Intravenous fenoldopam versus sodium nitroprusside in patients with severe hypertension.
In an open-label study, we compared the efficacy and safety of intravenous infusion of fenoldopam mesylate with that of sodium nitroprusside in patients with severe hypertension or in hypertensive crisis. Both antihypertensive medications were infused at a maximal dose increment of 0.2 microgram/kg/min (fenoldopam) and 1 microgram/kg/min (nitroprusside), with a maximal infusion rate of 1.5 micrograms/kg/min fenoldopam mesylate or 8 micrograms/kg/min sodium nitroprusside. Once the desired reduction in diastolic blood pressure was achieved (less than 110 mm Hg if initial diastolic blood pressure was 120-149 mm Hg, or by at least 40 mm Hg if initial diastolic blood pressure was 150-190 mm Hg), the maximal infusion rate used was maintained for at least 1 hour, and then, the infusion was slowed gradually over 2 hours. After the infusion treatment, patients remained in the hospital for 2 days of follow-up. Both antihypertensive agents successfully controlled the blood pressure in all the patients by the end of the maintenance periods. Between the baseline and the end of the maintenance period, analysis of variance showed that the changes in the variables induced by fenoldopam mesylate did not differ significantly from those induced by sodium nitroprusside. The incidence of side effects listed were similar in both groups of patients. The detection of toxic levels of thiocyanate in two patients treated with nitroprusside, however, shows that fenoldopam might be preferable for the control of a hypertensive crisis or severe hypertension in patients with decreased renal function.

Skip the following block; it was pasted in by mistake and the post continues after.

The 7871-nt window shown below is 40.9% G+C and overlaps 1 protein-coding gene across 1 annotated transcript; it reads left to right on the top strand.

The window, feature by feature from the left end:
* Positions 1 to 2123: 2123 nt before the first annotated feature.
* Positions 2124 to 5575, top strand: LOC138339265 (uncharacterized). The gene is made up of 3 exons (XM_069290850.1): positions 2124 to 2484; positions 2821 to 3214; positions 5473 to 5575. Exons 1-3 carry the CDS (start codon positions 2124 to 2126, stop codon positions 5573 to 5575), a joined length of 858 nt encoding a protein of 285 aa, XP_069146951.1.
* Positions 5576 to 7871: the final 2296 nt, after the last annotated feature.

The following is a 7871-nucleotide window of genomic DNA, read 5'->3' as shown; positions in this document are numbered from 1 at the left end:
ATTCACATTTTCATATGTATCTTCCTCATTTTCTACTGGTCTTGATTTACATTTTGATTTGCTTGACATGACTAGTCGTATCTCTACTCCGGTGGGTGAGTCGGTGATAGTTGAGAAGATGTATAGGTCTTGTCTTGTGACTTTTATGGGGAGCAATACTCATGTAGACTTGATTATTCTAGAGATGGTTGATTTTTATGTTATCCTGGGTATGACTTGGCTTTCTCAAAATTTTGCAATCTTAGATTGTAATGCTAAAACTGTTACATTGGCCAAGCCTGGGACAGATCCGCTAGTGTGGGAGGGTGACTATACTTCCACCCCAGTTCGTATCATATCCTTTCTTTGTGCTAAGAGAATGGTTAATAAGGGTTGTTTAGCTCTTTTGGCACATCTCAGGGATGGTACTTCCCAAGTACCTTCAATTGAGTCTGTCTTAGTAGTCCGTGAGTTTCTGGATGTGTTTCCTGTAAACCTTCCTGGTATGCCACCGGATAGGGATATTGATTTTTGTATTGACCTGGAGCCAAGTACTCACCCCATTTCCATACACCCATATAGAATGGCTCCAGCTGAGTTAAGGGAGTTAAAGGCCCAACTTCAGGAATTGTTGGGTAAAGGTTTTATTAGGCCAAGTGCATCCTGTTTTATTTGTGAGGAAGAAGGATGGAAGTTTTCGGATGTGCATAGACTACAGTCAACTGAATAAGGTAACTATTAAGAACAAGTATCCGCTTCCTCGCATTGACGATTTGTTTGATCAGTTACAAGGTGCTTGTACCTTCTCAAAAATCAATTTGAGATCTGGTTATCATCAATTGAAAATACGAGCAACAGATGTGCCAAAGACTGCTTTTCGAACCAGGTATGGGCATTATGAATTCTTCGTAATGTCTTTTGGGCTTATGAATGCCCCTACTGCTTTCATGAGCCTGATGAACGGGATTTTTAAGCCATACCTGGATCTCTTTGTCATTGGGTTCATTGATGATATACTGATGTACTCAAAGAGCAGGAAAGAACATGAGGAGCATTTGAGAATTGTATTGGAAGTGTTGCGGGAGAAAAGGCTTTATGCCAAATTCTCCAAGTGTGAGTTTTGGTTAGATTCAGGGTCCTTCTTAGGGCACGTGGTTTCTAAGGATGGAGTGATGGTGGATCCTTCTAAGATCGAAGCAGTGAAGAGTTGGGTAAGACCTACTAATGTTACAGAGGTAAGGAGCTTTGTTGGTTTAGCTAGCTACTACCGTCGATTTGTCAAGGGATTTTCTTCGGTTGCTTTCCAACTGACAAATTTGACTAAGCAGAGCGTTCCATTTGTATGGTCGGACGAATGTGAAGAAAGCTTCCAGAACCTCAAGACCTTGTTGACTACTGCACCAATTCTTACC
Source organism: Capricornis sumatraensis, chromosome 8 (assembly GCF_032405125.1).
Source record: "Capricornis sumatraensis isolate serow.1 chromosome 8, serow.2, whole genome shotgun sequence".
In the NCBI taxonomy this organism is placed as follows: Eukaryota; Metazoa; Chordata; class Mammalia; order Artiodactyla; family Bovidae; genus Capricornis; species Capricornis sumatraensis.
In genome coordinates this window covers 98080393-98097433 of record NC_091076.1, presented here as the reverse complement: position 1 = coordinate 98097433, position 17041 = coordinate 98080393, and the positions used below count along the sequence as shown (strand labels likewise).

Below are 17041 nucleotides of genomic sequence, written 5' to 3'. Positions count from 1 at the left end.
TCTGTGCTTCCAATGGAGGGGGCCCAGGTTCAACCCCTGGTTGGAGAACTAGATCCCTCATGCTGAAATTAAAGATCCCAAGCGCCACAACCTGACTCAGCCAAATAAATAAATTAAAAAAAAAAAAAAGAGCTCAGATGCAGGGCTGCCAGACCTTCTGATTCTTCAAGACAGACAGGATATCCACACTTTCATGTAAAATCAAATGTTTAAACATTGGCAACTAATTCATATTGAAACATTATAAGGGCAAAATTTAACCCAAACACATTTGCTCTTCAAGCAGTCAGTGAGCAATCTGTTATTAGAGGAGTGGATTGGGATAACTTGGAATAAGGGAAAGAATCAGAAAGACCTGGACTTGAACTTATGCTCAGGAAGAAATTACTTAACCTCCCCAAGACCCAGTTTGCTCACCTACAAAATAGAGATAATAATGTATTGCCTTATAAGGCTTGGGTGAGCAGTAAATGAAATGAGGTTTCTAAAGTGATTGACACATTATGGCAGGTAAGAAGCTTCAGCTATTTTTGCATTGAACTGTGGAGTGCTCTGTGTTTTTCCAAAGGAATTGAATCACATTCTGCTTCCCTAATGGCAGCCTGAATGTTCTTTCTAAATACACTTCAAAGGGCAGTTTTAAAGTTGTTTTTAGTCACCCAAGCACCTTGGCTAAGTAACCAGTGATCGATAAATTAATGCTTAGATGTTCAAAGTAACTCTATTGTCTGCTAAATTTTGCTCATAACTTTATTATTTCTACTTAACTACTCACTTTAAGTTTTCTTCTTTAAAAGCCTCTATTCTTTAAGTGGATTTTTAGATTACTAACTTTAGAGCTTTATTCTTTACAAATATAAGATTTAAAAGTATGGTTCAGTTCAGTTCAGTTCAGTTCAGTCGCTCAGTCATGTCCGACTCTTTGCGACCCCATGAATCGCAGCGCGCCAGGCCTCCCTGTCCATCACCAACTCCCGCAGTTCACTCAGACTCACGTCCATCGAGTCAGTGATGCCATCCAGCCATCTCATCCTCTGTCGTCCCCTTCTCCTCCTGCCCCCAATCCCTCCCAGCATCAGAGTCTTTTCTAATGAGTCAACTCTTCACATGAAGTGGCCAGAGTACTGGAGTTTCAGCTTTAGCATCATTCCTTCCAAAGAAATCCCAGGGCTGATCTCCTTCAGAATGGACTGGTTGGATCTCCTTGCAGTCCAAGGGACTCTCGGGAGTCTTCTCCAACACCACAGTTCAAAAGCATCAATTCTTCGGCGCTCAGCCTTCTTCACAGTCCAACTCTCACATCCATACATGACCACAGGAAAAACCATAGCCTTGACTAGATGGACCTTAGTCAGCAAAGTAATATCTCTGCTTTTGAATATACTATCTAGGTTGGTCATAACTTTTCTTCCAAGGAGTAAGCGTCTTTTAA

- Copyright © 1990 by American Heart Association